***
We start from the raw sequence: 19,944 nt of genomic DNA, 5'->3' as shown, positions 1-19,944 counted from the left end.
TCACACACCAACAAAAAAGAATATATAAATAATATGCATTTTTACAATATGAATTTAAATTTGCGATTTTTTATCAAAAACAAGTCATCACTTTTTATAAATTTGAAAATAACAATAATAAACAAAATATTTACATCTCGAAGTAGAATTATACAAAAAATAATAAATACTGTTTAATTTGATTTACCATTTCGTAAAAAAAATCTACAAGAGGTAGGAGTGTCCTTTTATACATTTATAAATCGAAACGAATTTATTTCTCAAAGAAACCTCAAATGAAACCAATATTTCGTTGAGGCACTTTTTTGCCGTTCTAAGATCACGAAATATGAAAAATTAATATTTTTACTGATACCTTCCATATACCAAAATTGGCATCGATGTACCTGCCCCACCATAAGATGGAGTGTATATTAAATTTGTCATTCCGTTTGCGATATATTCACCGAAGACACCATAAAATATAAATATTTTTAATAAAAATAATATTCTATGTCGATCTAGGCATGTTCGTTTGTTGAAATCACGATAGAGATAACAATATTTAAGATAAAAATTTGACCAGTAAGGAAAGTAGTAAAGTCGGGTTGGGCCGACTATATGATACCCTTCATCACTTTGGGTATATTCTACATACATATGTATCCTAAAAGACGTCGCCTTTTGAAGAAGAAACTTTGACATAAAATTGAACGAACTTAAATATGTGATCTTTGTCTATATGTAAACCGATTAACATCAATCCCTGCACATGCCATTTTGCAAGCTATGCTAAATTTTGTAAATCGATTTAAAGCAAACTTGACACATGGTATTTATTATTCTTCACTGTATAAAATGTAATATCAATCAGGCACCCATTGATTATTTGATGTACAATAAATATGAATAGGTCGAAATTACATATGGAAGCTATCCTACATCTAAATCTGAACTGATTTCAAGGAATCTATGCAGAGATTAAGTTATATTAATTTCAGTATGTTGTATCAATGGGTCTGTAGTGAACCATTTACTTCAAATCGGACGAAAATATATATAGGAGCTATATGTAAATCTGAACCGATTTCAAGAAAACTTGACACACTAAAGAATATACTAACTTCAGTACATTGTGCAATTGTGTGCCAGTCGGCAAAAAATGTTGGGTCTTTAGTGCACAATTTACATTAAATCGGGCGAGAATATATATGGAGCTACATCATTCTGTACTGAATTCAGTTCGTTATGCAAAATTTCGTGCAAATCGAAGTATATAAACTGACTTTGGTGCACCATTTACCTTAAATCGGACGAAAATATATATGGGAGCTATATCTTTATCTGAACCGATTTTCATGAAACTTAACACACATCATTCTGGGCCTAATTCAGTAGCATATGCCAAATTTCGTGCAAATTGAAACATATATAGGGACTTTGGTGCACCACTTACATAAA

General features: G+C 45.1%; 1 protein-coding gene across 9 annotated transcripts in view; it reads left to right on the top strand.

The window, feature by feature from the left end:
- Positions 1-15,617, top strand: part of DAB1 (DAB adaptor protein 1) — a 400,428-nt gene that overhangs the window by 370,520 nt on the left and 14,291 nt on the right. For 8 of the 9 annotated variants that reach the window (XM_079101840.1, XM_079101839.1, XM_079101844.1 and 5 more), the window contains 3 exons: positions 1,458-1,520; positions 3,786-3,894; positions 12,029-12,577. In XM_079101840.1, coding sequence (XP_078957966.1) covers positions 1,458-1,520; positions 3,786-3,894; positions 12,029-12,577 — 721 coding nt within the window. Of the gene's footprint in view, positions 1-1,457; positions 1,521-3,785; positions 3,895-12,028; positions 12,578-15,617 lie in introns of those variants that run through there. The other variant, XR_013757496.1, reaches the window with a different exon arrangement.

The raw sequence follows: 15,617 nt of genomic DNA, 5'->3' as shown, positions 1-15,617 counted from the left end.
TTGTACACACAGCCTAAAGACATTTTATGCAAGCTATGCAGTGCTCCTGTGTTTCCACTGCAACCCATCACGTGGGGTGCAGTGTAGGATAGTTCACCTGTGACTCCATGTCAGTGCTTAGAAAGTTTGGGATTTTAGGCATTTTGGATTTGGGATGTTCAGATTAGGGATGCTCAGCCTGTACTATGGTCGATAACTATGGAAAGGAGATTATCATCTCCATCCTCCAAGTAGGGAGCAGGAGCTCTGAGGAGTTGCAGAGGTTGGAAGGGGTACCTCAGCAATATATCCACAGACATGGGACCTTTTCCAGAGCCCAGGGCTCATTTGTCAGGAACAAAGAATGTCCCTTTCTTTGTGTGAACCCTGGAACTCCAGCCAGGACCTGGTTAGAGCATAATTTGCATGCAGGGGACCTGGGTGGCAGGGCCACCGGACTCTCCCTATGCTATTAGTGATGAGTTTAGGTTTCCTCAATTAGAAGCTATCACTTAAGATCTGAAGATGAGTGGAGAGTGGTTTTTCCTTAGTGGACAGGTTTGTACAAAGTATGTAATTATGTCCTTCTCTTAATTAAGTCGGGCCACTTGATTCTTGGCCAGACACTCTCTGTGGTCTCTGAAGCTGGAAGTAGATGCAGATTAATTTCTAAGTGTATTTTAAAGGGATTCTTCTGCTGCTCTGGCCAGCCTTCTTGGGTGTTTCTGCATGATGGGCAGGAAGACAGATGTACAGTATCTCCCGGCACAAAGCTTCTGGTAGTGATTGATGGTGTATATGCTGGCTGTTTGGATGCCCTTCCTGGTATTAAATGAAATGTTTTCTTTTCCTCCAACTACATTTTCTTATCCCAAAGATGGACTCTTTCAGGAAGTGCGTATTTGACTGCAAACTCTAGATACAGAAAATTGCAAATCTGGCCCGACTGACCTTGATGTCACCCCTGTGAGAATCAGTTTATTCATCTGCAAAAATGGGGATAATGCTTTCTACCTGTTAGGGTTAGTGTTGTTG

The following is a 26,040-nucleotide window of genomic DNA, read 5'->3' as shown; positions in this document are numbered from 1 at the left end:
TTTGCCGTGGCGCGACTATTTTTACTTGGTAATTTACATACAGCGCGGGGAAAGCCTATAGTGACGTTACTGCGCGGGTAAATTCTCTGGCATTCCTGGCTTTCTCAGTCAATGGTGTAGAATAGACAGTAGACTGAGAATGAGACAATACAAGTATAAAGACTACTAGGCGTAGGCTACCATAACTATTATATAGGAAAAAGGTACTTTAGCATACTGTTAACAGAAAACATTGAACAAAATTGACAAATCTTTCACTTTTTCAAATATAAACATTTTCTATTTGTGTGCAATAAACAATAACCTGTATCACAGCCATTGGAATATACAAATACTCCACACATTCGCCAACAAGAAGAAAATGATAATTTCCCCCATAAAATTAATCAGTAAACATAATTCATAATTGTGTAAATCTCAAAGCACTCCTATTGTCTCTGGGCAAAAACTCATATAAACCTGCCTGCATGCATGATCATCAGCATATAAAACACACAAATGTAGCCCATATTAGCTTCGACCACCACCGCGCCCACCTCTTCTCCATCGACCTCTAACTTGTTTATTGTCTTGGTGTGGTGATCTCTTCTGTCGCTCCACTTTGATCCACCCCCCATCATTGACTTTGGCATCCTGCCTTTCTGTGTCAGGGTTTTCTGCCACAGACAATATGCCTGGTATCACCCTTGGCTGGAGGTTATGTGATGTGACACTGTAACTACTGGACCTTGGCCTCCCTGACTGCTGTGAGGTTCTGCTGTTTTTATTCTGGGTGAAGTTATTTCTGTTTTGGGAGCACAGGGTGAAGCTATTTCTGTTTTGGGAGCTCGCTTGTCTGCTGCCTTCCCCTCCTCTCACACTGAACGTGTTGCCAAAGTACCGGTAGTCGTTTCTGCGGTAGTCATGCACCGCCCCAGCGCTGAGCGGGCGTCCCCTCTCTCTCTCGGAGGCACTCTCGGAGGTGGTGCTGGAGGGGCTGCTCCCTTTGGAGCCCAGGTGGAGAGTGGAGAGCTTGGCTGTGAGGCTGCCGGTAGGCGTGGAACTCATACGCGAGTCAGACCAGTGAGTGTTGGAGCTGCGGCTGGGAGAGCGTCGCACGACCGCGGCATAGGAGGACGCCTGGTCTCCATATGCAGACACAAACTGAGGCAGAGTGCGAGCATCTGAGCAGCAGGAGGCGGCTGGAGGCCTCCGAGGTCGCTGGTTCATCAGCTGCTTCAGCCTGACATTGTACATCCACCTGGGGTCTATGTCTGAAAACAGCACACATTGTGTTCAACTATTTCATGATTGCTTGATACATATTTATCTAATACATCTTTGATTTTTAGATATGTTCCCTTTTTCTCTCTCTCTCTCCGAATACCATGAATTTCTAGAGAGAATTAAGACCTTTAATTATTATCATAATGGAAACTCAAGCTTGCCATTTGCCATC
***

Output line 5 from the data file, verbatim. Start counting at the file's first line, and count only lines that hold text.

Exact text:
- Positions 1-15,617, top strand: part of DAB1 (DAB adaptor protein 1) — a 400,428-nt gene that overhangs the window by 370,520 nt on the left and 14,291 nt on the right. For 8 of the 9 annotated variants that reach the window (XM_079101840.1, XM_079101839.1, XM_079101844.1 and 5 more), the window contains 3 exons: positions 1,458-1,520; positions 3,786-3,894; positions 12,029-12,577. In XM_079101840.1, coding sequence (XP_078957966.1) covers positions 1,458-1,520; positions 3,786-3,894; positions 12,029-12,577 — 721 coding nt within the window. Of the gene's footprint in view, positions 1-1,457; positions 1,521-3,785; positions 3,895-12,028; positions 12,578-15,617 lie in introns of those variants that run through there. The other variant, XR_013757496.1, reaches the window with a different exon arrangement.